A romance for firefighting begins in each one of us, just as unique as those involved. Our stories are diverse, similar, extraordinary or maybe just ours. My love affair with this calling, the Fire Service, is not special or enthralling, it is just mine.
Sunday is Fathers Day. Some will mark the occasion possibly by serving breakfast in bed or a family cookout. My life has not led me down the path of parenthood in the traditional sense; our puppies are my "kids", so Fathers Day is strictly about my dad. If yours is like most, they have everything they need. The best gift you can give - is love and appreciation. These words are my way of showing my dad how much he means to me.
In 1979, a young man entered the Fire Service. His father-in-law was a Captain on the local Volunteer Fire Department. As with most young, new Firefighters (at the time Firemen), he found the exhilaration of running to emergencies and the feeling of community pride when the job was done. At this same time, the newly married man had a six-month-old son at home. The family began and embraced what would be many years of Fire Service dedication. Growing up around the Fire Station was just what I did. Playing on the backstep and pretending to drive is what any kid in my shoes would do. When the company came to school for Fire Prevention I did not get excited, I had seen it all before. When the other kids were afraid to participate in the drills they were teaching us, I would not flinch to show how it easy it was. For me it was an everyday situation. Proudly I would say to the children around me, "that's my dad and that's my grandpa."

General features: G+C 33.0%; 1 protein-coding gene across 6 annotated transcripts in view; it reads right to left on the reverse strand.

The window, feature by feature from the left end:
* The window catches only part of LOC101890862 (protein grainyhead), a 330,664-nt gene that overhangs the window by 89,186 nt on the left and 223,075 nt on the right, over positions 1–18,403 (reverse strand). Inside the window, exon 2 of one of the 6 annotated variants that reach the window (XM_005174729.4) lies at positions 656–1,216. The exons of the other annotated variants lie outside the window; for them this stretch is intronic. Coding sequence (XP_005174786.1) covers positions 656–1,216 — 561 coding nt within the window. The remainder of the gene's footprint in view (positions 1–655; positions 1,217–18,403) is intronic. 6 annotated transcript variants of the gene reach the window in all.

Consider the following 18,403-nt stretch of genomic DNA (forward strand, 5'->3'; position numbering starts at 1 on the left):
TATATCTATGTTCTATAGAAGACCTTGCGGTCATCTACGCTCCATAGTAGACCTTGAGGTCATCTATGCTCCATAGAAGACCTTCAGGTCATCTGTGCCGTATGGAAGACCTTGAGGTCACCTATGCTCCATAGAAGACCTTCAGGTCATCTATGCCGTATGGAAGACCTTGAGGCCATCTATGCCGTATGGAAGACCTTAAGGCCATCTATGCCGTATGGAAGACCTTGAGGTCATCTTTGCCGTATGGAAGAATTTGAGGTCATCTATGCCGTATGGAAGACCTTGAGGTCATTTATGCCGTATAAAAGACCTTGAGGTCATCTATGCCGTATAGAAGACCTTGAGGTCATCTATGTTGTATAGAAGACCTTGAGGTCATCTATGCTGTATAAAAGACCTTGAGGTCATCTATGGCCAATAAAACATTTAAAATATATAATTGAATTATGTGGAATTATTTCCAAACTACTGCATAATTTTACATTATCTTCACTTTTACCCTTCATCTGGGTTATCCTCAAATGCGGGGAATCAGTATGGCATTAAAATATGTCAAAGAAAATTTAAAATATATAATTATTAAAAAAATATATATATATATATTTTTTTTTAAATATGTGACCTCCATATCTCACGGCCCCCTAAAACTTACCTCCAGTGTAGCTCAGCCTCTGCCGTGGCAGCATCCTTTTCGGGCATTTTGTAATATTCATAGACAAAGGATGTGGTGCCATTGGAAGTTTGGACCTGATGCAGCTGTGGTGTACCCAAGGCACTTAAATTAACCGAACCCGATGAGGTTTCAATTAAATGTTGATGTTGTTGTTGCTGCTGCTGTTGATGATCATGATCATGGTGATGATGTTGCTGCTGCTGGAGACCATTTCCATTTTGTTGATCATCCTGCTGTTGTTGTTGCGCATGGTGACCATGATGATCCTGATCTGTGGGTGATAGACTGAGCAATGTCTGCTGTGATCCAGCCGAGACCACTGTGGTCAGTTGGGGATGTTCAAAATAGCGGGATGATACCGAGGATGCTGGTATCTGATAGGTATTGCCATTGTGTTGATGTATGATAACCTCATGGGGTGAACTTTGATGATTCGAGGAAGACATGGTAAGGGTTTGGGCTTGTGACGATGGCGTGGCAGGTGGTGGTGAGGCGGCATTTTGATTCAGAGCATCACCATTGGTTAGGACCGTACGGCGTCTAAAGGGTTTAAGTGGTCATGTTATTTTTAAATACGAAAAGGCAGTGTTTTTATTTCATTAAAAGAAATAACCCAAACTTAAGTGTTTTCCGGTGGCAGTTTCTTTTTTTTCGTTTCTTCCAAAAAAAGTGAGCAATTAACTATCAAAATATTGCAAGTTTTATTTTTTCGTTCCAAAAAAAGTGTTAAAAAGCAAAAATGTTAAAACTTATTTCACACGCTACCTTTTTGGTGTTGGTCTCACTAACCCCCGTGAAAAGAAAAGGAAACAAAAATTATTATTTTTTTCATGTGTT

As years passed the child became a teen and the awkward stage of youth took control. We had our differences and life could be both complicated and bitter. Yet time past, life as a young man and his father started to take shape. The event that led to my becoming of a Firefighter is simple and common; I saw in person what my dad did. Seeing this small event occur and the feelings of pride took hold. Within 7 days I started my journey, my romance with firefighting began. My dad was in the Front Seat the first time I drove the engine. My dad was my partner the first time I entered a working fire. My dad was the first to let me lead a training. No matter how much more I learn, my dad will always be my mentor.
Here we are, years later. My dad is now the Chief of the department that he has nobly served for 33 years. His father-in-law, my Grandpa still serves as his Assistant Chief, with nearly 50 years of service. While I, with less then 10, have only grown fonder of this great profession with every passing day.
Dad - thank you for always allowing me to follow my dreams yet keeping me grounded. Without your support, I would have never found my passion, my calling and my life's work. On this Fathers Day 2012, I hope you read this and know how much you are appreciated and loved. We are Fathers, we are sons, we are Firefighters.